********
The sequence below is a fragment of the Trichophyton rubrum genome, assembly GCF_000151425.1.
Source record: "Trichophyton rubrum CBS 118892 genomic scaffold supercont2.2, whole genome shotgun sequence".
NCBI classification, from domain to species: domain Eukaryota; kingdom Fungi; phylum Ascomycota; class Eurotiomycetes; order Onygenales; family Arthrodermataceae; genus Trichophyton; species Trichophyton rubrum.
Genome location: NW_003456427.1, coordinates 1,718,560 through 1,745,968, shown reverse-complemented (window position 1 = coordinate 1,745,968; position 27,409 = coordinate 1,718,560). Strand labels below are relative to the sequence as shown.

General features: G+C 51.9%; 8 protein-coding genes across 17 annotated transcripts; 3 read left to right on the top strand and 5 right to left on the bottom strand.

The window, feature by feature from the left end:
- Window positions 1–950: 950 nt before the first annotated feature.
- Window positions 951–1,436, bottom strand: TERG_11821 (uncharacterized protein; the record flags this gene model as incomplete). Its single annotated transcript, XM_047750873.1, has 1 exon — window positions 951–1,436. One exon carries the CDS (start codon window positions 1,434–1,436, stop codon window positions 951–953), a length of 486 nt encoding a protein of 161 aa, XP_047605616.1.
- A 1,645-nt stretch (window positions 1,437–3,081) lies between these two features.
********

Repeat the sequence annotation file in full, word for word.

The sequence below is a fragment of the Trichophyton rubrum genome, assembly GCF_000151425.1.
Source record: "Trichophyton rubrum CBS 118892 genomic scaffold supercont2.2, whole genome shotgun sequence".
NCBI classification, from domain to species: domain Eukaryota; kingdom Fungi; phylum Ascomycota; class Eurotiomycetes; order Onygenales; family Arthrodermataceae; genus Trichophyton; species Trichophyton rubrum.
Genome location: NW_003456427.1, coordinates 1,718,560 through 1,745,968, shown reverse-complemented (window position 1 = coordinate 1,745,968; position 27,409 = coordinate 1,718,560). Strand labels below are relative to the sequence as shown.

General features: G+C 51.9%; 8 protein-coding genes across 17 annotated transcripts; 3 read left to right on the top strand and 5 right to left on the bottom strand.

The window, feature by feature from the left end:
- Window positions 1–950: 950 nt before the first annotated feature.
- Window positions 951–1,436, bottom strand: TERG_11821 (uncharacterized protein; the record flags this gene model as incomplete). Its single annotated transcript, XM_047750873.1, has 1 exon — window positions 951–1,436. One exon carries the CDS (start codon window positions 1,434–1,436, stop codon window positions 951–953), a length of 486 nt encoding a protein of 161 aa, XP_047605616.1.
- A 1,645-nt stretch (window positions 1,437–3,081) lies between these two features.